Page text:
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  1. Hilde Haider, Katharina Eberhardt, Alexander Kunde & Michael Rose (2013). Implicit Visual Learning and the Expression of Learning. Consciousness and Cognition 22 (1):82-98.
    Although the existence of implicit motor learning is now widely accepted, the findings concerning perceptual implicit learning are ambiguous. Some researchers have observed perceptual learning whereas other authors have not. The review of the literature provides different reasons to explain this ambiguous picture, such as differences in the underlying learning processes, selective attention, or differences in the difficulty to express this knowledge. In three experiments, we investigated implicit visual learning within the original serial reaction time task. We used different response (...)
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  2. Hilde Haider, Alexandra Eichler & Thorsten Lange (2011). An Old Problem: How Can We Distinguish Between Conscious and Unconscious Knowledge Acquired in an Implicit Learning Task? Consciousness and Cognition 20 (3):658-672.
    A long lasting debate in the field of implicit learning is whether participants can learn without acquiring conscious knowledge. One crucial problem is that no clear criterion exists allowing to identify participants who possess explicit knowledge. Here, we propose a method to diagnose during a serial reaction time task those participants who acquire conscious knowledge. We first validated this method by using Stroop-like material during training. Then we assessed participants’ knowledge with the Inclusion/Exclusion task and the wagering task . Both (...)
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  3. Hilde Haider & Peter A. Frensch (2005). The Generation of Conscious Awareness in an Incidental Learning Situation. Psychological Research/Psychologische Forschung 69 (5):399-411.
  4. Hilde Haider, Peter A. Frensch & Daniel Joram (2005). Are Strategy Shifts Caused by Data-Driven Processes or by Voluntary Processes? Consciousness and Cognition 14 (3):495-519.
    The present research investigates the role of voluntary, conscious processing in strategy change. In 2 experiments, we address whether the switch to a new strategy is the result of data-driven, automatic processes or of voluntary processes. Experiment 1 demonstrates that participants performing an alphabet verification task are able to transfer a newly adopted strategy to dissimilar information never encountered before, verbally describe the task regularity that allows for the generation and application of the new strategy immediately after the strategy was (...)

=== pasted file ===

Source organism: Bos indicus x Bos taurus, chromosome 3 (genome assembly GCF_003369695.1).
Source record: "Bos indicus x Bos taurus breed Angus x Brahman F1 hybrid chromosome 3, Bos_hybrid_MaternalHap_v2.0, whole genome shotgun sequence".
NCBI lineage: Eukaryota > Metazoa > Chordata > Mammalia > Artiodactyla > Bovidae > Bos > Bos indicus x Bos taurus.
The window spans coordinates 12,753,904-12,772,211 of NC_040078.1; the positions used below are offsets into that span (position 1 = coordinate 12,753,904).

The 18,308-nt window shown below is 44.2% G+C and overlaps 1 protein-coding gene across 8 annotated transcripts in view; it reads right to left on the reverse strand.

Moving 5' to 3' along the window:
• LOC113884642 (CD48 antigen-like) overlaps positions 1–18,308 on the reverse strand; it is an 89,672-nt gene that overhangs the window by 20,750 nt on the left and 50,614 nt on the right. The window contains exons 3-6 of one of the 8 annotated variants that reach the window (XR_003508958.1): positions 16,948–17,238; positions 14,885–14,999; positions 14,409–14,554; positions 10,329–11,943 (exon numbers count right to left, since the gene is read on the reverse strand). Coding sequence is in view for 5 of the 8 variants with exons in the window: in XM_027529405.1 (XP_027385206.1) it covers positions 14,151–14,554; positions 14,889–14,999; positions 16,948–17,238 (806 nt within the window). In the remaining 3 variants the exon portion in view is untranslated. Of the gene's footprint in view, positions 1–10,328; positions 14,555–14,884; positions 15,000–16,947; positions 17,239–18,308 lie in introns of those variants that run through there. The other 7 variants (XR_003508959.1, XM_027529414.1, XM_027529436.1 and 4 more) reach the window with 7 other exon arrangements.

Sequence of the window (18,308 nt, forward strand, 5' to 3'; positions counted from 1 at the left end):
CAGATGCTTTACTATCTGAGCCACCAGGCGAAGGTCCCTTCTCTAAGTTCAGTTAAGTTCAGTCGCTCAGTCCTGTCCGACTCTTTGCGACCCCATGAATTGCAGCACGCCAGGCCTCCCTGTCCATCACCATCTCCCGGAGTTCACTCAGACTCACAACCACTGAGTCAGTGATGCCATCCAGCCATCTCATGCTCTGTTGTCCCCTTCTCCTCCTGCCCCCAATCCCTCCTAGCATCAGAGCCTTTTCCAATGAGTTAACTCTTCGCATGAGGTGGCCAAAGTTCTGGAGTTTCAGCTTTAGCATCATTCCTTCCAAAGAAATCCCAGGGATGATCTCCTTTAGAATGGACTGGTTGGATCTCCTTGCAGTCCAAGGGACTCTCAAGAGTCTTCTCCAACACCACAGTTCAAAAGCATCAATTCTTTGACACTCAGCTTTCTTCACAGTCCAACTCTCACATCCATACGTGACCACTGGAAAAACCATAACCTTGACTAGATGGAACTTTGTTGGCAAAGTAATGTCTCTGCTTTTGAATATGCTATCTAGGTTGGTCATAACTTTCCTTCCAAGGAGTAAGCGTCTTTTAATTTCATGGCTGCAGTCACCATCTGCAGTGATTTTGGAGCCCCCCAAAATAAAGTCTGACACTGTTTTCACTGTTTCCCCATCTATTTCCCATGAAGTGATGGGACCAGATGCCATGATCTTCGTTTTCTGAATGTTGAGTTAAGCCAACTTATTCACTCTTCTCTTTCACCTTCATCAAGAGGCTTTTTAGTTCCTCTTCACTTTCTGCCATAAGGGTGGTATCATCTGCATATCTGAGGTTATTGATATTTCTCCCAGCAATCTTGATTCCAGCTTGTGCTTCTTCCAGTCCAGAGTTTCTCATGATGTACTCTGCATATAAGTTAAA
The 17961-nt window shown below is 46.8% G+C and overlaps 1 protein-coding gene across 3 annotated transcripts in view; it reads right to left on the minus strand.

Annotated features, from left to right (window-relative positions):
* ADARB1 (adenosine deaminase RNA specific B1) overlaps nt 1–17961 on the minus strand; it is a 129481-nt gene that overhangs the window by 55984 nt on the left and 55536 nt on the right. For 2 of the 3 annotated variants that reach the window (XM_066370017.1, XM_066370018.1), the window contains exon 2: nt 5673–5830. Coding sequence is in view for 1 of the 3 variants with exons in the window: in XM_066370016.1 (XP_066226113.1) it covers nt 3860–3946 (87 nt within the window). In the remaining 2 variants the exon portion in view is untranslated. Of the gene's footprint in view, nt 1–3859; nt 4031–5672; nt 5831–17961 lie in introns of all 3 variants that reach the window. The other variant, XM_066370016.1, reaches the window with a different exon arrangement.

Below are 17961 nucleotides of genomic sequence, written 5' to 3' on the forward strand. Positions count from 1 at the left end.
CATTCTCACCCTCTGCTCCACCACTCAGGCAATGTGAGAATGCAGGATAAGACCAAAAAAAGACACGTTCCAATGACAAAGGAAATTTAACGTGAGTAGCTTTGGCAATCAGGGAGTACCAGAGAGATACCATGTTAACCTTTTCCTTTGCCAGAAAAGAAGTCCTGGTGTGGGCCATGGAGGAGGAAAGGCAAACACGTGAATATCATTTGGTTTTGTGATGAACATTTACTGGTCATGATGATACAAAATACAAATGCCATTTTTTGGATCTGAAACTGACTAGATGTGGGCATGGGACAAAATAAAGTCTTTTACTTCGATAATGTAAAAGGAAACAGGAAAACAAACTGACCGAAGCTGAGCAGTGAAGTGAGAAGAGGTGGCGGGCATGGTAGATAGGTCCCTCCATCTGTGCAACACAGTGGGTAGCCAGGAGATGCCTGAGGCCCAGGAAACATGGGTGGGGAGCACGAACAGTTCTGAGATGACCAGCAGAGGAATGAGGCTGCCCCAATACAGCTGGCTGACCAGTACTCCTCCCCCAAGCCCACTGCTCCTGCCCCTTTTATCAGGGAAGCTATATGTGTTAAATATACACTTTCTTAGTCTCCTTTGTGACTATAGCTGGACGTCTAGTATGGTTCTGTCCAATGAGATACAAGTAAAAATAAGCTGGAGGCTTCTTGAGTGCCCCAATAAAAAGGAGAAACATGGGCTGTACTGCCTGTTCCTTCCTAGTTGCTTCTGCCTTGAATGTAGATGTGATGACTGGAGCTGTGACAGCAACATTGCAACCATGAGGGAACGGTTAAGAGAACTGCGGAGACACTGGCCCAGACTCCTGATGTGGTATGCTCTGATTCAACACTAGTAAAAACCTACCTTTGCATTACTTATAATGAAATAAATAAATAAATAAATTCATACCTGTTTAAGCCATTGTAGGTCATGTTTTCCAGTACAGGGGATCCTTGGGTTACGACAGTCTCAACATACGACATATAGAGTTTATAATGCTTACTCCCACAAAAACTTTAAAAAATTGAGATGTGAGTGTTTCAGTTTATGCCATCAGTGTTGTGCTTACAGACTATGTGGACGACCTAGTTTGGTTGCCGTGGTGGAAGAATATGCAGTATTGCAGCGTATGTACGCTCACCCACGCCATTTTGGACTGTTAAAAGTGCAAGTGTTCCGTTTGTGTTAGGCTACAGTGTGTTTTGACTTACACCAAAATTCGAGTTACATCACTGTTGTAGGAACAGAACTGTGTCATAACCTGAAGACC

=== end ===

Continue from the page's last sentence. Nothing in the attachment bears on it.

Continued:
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  5. Hilde Haider, Peter A. Frensch, Daniel Joram, Anna Abraham, Sabine Windmann, Irene Daum, Onur Güntürkün, Todd E. Feinberg, Julian Paul Keenan & John D. Eastwood (2005). Cristina Becchio, Cesare Bertone. The Ontology of Neglect. Consciousness and Cognition 14:426-427.
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  6. Michael Rose, Hilde Haider & Christian Büchel (2005). Unconscious Detection of Implicit Expectancies. Journal of Cognitive Neuroscience 17 (6):918-927.
  7. Peter A. Frensch, Hilde Haider, D. Rünger, Uwe Neugebauer, Sabine Voigt & Jana Werg (2003). The Route From Implicit Learning to Verbal Expression of What has Been Learned. In Luis Jimenez (ed.), Attention and Implicit Learning. John Benjamins. 335.
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  8. Hilde Haider & Peter A. Frensch (1999). Information Reduction During Skill Acquisition: The Influence of Task Instruction. Journal of Experimental Psychology: Applied 5 (2):129.
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